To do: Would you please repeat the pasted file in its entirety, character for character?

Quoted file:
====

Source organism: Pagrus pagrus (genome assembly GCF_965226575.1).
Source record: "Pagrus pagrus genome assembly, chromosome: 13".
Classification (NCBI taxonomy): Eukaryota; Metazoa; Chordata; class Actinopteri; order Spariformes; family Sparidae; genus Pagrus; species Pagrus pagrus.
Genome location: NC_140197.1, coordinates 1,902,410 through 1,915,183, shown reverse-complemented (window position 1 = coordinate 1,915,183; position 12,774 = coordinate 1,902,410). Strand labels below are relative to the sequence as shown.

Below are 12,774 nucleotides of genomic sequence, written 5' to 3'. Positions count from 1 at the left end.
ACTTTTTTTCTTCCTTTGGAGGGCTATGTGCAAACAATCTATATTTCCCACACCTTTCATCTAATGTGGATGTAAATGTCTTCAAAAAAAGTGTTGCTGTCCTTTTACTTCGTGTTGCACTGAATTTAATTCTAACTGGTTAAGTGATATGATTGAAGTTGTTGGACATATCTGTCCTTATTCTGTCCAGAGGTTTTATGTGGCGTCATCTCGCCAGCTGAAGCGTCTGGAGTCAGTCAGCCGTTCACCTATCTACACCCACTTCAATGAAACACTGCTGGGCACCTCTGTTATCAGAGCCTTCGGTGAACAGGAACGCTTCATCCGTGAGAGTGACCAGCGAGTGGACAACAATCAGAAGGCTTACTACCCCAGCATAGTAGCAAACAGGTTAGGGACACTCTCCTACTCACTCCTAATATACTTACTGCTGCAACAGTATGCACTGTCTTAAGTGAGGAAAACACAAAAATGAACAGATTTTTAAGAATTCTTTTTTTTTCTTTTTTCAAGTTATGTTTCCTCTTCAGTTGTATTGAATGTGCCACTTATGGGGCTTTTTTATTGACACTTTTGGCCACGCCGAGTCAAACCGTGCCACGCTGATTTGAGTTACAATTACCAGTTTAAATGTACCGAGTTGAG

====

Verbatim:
Source organism: Pagrus pagrus (genome assembly GCF_965226575.1).
Source record: "Pagrus pagrus genome assembly, chromosome: 13".
Classification (NCBI taxonomy): Eukaryota; Metazoa; Chordata; class Actinopteri; order Spariformes; family Sparidae; genus Pagrus; species Pagrus pagrus.
Genome location: NC_140197.1, coordinates 1,902,410 through 1,915,183, shown reverse-complemented (window position 1 = coordinate 1,915,183; position 12,774 = coordinate 1,902,410). Strand labels below are relative to the sequence as shown.

Below are 12,774 nucleotides of genomic sequence, written 5' to 3'. Positions count from 1 at the left end.
ACTTTTTTTCTTCCTTTGGAGGGCTATGTGCAAACAATCTATATTTCCCACACCTTTCATCTAATGTGGATGTAAATGTCTTCAAAAAAAGTGTTGCTGTCCTTTTACTTCGTGTTGCACTGAATTTAATTCTAACTGGTTAAGTGATATGATTGAAGTTGTTGGACATATCTGTCCTTATTCTGTCCAGAGGTTTTATGTGGCGTCATCTCGCCAGCTGAAGCGTCTGGAGTCAGTCAGCCGTTCACCTATCTACACCCACTTCAATGAAACACTGCTGGGCACCTCTGTTATCAGAGCCTTCGGTGAACAGGAACGCTTCATCCGTGAGAGTGACCAGCGAGTGGACAACAATCAGAAGGCTTACTACCCCAGCATAGTAGCAAACAGGTTAGGGACACTCTCCTACTCACTCCTAATATACTTACTGCTGCAACAGTATGCACTGTCTTAAGTGAGGAAAACACAAAAATGAACAGATTTTTAAGAATTCTTTTTTTTTCTTTTTTCAAGTTATGTTTCCTCTTCAGTTGTATTGAATGTGCCACTTATGGGGCTTTTTTATTGACACTTTTGGCCACGCCGAGTCAAACCGTGCCACGCTGATTTGAGTTACAATTACCAGTTTAAATGTACCGAGTTGAG